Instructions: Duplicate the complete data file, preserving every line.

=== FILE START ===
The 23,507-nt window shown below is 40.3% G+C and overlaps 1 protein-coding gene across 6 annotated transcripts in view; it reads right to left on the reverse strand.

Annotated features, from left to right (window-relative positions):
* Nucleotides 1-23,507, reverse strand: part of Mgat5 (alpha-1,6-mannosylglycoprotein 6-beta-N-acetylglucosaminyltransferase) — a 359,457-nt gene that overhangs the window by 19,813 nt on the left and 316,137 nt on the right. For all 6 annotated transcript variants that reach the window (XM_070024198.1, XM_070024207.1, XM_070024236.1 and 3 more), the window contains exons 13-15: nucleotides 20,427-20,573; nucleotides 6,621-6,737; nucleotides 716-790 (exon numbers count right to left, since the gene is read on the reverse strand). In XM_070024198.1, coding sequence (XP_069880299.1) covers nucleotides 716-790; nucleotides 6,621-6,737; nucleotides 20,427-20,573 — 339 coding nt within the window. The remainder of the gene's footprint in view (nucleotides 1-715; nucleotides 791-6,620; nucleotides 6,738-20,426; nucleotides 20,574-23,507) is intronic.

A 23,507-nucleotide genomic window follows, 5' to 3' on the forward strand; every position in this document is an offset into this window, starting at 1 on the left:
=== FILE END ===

The 23,507-nt window shown below is 40.3% G+C and overlaps 1 protein-coding gene across 6 annotated transcripts in view; it reads right to left on the reverse strand.

Annotated features, from left to right (window-relative positions):
* Nucleotides 1-23,507, reverse strand: part of Mgat5 (alpha-1,6-mannosylglycoprotein 6-beta-N-acetylglucosaminyltransferase) — a 359,457-nt gene that overhangs the window by 19,813 nt on the left and 316,137 nt on the right. For all 6 annotated transcript variants that reach the window (XM_070024198.1, XM_070024207.1, XM_070024236.1 and 3 more), the window contains exons 13-15: nucleotides 20,427-20,573; nucleotides 6,621-6,737; nucleotides 716-790 (exon numbers count right to left, since the gene is read on the reverse strand). In XM_070024198.1, coding sequence (XP_069880299.1) covers nucleotides 716-790; nucleotides 6,621-6,737; nucleotides 20,427-20,573 — 339 coding nt within the window. The remainder of the gene's footprint in view (nucleotides 1-715; nucleotides 791-6,620; nucleotides 6,738-20,426; nucleotides 20,574-23,507) is intronic.

A 23,507-nucleotide genomic window follows, 5' to 3' on the forward strand; every position in this document is an offset into this window, starting at 1 on the left: